In the 2010 jury, she was selected as the foreman for the 3 June event. The criminal intent by the judges is in plain view. And these juries have been acting against people in this community for decades. It’s a John Grisham quote: “Every jury has a leader, and the verdict belongs to him.” That was also part of the record of the fifth of October; I gave that quote to Steve Pidgeon and he repeated it twice, and it was the second time that he gave out the quote that Judge Jon Kerry Blackwood stepped in and said, “All of our jurors on the grand jury are equal in their stature. The grand jury foreman is the same as every other juror.” And I was sitting there thinking to myself, “No, it’s not true; you’re hand-picking the foreman.” You can’t do that. And they’ve been getting away with this for so long.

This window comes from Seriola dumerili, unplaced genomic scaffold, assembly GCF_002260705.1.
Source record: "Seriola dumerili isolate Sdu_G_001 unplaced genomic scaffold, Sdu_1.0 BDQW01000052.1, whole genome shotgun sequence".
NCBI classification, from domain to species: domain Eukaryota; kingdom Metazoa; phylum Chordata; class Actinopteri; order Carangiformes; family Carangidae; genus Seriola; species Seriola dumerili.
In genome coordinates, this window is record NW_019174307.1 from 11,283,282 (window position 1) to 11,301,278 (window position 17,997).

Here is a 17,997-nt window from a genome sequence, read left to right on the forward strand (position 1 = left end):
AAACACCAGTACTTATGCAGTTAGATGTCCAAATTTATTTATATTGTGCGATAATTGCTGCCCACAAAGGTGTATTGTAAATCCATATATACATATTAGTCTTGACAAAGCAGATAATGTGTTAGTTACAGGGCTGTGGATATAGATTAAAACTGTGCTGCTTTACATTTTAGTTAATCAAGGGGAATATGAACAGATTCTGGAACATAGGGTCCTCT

This is such a huge issue that they need to make this go away. They’re trying to bury this issue; they want to continue picking guys like Pettway to be their puppets. And he’s the leader; Mr. Pettway controls a great deal of what happens in that grand jury room. Judge Carroll L. Ross said on the 28th of June at my arraignment, “Gary Pettway is doing a great job; he’s a stabilizing force in the community and has brought racial harmony…” I’m paraphrasing here; I forget exactly how Carroll Ross explained it, but you don’t get a report card at the end of your jury duty; you get to go home. You’re done. There’s no one is this country who can explain away the 20 years; that’s obscene.
SHARON: It’s interesting that the report I received is that the local newspapers are trying to “explain” why a foreman can serve that long. I’ve read that on some blog sites which cite those local sources, but there is no real quotation of the laws on the books.